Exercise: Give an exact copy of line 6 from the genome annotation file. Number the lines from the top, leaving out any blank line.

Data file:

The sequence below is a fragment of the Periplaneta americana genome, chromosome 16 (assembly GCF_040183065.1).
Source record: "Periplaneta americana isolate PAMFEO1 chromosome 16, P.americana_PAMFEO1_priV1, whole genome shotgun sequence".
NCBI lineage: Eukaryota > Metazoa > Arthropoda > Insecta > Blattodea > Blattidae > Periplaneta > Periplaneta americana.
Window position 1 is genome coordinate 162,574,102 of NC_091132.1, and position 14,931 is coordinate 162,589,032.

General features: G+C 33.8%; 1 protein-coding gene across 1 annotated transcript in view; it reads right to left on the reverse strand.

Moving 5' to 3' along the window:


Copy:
Moving 5' to 3' along the window: